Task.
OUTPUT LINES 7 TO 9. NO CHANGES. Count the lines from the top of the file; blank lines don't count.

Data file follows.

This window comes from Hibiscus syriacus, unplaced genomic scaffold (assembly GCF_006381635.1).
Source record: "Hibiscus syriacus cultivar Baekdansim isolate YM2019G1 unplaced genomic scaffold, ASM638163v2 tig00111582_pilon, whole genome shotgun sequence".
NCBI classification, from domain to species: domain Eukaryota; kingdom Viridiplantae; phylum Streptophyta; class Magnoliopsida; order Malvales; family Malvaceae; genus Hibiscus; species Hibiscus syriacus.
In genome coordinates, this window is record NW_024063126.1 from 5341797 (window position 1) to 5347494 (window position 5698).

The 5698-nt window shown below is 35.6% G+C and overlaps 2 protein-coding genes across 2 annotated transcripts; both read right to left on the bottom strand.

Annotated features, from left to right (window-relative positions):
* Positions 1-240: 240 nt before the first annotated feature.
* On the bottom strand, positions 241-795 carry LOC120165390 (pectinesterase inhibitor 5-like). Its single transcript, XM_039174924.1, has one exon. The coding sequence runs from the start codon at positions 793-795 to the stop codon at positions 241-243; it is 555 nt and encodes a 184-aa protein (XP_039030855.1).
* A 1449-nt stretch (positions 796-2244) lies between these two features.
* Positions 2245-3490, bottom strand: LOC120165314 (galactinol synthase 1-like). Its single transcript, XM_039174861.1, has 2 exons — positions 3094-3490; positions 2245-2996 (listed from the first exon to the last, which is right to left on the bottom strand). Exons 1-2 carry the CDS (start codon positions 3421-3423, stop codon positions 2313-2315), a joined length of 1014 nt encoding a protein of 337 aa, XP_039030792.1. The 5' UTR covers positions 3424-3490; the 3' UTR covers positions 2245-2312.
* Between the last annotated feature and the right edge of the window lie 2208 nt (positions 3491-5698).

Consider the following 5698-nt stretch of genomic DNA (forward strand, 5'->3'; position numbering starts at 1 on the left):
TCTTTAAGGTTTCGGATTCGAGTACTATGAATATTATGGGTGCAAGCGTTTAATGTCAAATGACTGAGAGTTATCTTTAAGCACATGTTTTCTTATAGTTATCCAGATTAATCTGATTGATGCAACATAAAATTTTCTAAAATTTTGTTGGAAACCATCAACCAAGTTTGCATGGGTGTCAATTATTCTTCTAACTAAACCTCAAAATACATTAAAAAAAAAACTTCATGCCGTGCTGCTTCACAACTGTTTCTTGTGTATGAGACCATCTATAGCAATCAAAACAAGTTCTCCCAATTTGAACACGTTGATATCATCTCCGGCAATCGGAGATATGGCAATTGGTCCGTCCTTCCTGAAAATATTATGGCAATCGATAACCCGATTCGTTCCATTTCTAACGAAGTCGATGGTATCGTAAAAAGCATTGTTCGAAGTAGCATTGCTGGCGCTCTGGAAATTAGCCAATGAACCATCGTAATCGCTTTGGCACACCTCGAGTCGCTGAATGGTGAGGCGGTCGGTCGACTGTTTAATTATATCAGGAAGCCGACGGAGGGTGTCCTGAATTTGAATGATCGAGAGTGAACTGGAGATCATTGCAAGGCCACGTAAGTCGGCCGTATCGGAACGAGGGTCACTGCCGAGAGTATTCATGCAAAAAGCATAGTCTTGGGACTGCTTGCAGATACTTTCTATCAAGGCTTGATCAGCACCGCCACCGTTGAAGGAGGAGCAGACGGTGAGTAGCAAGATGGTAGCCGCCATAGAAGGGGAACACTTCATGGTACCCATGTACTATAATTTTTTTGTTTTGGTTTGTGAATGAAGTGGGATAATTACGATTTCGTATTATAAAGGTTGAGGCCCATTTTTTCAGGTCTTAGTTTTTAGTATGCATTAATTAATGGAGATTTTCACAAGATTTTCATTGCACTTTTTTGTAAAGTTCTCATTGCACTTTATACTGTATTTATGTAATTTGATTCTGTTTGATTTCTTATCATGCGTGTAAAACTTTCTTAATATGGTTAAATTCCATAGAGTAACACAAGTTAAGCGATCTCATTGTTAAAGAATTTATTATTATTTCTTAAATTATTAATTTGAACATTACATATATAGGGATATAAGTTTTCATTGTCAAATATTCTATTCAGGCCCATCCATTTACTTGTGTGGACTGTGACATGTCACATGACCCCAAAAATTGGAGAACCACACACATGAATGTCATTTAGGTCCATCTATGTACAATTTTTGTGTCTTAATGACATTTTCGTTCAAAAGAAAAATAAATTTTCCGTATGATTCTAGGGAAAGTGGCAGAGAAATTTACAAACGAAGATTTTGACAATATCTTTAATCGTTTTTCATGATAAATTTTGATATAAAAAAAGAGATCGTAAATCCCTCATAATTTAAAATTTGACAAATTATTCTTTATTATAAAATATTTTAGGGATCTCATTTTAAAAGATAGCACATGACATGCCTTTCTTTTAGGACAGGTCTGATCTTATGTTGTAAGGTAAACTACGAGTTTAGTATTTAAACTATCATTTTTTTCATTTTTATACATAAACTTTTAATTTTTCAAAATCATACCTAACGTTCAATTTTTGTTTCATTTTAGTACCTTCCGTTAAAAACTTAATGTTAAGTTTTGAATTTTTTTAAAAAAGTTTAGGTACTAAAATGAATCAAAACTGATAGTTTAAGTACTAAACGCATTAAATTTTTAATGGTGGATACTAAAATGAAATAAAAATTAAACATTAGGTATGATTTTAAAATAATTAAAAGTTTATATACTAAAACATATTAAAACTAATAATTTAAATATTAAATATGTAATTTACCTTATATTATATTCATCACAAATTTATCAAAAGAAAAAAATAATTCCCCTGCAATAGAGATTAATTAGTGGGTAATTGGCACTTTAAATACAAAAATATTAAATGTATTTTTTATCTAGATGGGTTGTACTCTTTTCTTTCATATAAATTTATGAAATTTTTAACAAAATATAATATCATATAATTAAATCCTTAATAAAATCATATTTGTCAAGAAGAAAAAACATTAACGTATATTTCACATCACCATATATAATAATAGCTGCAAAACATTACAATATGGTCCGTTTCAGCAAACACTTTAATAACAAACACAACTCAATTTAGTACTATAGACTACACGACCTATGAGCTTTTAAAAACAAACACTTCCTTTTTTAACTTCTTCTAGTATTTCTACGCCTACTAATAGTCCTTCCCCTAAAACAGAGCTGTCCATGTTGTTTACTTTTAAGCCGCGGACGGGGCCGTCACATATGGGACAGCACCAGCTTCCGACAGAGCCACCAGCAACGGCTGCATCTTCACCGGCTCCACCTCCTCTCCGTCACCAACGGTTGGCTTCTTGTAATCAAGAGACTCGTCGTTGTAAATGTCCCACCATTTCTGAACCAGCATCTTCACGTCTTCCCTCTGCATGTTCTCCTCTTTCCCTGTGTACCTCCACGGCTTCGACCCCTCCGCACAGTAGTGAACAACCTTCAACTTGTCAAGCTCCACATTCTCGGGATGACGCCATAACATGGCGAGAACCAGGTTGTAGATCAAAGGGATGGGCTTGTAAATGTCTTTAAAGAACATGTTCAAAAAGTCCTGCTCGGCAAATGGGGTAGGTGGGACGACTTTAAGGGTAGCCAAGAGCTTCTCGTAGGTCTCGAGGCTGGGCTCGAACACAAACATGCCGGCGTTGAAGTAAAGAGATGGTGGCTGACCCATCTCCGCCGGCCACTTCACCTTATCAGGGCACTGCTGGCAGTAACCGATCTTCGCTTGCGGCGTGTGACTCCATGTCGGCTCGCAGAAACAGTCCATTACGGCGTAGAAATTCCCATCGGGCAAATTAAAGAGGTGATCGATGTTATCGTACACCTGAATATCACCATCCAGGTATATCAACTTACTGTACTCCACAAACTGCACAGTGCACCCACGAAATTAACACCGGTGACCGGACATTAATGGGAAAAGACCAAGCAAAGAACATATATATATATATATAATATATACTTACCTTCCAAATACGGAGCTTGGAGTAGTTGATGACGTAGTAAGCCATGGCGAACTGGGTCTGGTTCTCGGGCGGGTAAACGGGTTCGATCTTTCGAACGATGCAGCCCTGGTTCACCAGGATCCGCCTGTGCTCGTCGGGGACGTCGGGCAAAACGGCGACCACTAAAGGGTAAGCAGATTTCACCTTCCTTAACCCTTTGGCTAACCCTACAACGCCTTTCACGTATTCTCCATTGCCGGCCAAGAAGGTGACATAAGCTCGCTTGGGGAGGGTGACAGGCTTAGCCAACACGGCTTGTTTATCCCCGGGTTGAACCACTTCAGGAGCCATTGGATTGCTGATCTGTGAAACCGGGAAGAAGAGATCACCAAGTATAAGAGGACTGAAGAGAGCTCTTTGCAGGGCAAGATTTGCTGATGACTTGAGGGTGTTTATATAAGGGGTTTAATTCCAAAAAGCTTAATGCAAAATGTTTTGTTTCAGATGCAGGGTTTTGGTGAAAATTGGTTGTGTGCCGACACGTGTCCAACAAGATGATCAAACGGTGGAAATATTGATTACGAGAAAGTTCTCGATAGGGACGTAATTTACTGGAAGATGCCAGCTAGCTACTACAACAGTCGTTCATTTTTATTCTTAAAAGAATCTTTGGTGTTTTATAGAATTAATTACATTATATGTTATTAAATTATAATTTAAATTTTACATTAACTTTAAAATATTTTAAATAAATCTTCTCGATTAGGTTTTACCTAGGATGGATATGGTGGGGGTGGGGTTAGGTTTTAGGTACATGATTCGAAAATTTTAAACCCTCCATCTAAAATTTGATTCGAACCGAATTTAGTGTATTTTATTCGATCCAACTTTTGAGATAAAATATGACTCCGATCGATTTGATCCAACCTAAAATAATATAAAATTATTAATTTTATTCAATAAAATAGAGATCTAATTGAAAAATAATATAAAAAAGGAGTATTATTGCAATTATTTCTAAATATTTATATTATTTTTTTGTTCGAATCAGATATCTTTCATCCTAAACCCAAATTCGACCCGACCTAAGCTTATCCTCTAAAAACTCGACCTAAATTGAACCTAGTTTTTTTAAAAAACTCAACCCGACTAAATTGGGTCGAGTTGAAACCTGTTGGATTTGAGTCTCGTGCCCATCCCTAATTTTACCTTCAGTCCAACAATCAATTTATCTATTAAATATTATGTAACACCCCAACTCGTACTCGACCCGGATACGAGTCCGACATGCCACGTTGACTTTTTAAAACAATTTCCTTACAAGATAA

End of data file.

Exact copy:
* Positions 1-240: 240 nt before the first annotated feature.
* On the bottom strand, positions 241-795 carry LOC120165390 (pectinesterase inhibitor 5-like). Its single transcript, XM_039174924.1, has one exon. The coding sequence runs from the start codon at positions 793-795 to the stop codon at positions 241-243; it is 555 nt and encodes a 184-aa protein (XP_039030855.1).
* A 1449-nt stretch (positions 796-2244) lies between these two features.